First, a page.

March 22, 2010
It was my usual comic meetup - in fact, I wasn't aware that the seriously interrupted Marvel series had even been republished.
My response was a simple, "Oh, they finally released issue #9?"
"No, it's a one shot."
I had given up reading the series before its long "hiatus" - for me, the series seemed to be building up to something...but took way too long to do it. So I went ahead and purchased The Twelve: Spearhead, a "prequel" to the miniseries. At the very least, it would be a way for me to catch the book again, and see if there was the possibility of reengaging with the series.
Admittedly, this book is a one-man show - written and drawn by Chris Weston (the normal series artist), and quite frankly, I really enjoyed it. It's a brisk, done-in-one book that really helps set the tone for the later series, but more importantly, firmly places the group in Marvel's Golden Age. I think it helps that without J. Michael Straczynski's love of building plots and foreshadowing (or "writing for the trade", as the kids say), it easily tells a story that fits as an "introduction" to the main miniseries...but more importantly, helps Marvel better integrate its Golden Age characters into the overall universe.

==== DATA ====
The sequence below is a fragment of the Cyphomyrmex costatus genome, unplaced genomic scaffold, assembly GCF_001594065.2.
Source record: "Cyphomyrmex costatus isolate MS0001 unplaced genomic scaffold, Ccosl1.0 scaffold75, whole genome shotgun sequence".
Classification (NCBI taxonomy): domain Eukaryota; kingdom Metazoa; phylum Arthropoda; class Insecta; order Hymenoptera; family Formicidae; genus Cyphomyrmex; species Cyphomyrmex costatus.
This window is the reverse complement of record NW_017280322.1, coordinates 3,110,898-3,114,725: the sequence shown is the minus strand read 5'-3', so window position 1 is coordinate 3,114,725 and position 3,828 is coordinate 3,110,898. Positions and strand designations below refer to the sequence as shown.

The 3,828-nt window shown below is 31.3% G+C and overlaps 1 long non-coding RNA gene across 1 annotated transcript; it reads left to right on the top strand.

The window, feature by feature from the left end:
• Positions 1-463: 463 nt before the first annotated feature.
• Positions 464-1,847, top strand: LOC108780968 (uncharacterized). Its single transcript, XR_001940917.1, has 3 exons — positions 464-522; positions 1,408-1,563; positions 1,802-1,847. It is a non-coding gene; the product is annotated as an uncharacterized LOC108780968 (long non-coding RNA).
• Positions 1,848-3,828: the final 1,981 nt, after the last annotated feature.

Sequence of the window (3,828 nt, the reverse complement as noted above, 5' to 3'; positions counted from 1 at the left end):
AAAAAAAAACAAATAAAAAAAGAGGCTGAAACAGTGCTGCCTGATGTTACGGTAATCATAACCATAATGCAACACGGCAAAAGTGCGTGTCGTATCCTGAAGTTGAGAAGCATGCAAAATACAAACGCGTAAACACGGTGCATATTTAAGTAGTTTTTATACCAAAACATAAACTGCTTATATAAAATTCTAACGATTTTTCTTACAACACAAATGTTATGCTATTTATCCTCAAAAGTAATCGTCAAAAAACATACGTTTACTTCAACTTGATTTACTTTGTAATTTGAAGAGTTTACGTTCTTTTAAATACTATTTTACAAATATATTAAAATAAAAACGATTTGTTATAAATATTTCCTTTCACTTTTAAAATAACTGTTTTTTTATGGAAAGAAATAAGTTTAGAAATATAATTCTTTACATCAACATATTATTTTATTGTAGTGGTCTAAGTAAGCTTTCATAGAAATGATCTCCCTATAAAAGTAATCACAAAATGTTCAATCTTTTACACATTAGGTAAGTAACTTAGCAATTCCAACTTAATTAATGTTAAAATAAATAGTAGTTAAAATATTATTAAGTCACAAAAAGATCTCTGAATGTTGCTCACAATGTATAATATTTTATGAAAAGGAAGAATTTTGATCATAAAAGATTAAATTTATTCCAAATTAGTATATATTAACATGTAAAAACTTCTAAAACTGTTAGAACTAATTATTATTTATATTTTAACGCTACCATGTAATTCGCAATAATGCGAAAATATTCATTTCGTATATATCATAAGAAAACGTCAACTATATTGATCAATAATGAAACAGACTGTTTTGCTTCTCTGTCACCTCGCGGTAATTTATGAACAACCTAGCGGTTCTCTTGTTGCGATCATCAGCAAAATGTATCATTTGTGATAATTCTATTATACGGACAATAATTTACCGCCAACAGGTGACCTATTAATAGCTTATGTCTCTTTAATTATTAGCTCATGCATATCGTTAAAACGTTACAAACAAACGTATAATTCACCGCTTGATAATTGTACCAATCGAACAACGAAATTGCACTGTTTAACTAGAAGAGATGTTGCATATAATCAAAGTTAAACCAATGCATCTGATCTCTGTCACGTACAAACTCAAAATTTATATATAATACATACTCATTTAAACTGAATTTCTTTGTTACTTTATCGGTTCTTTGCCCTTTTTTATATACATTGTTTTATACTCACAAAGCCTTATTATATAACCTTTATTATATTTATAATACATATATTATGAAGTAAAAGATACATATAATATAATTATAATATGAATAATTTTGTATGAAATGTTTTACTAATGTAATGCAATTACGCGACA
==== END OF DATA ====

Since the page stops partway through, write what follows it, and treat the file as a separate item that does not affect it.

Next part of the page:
It's 1945, the end of World War II is approaching, and the Invaders - as well as other heroes - are recruited in a mission to further curtail Nazi efforts. (To say more would be spoiling, suffice it to say, there's an extremely clever twist about the mission). The Twelve are used as part of the overall effort, but in a unique way - the Phantom Reporter is there to write about the efforts for the home front, and the Twelve is there to provide "backup" for the Invaders.
Throughout the book, there are some nice touches - starting off with a reference to a then-popular Spike Jones tune, Weston's story hits upon the same themes of the series, but (quite surprisingly) much more efficiently and simply than Straczynski did. The Phantom Reporter's continuing mantra of "we make them look good" - and his continual commentary about how "the real heroes" are the men on the front lines - remind the reader that, ultimately, these are "forgotten" heroes. Marvel has some serious ground to gain when considering its Golden Age (and especially in comparison to DC), but The Twelve: Spearhead is a great read which makes incredible strides towards rethinking its legacy.
On the final page of the comic is a cover for The Twelve # 9, with both Straczynski's and Weston's names on them. I am being cautiously optimistic over the book's release (after all, Straczynski had a very public falling out with Marvel, and his DC work may prevent him from participating), but I will say this:
Marvel, let Weston make an effort on finishing the story by himself. I think he deserves the chance, based on this one-shot.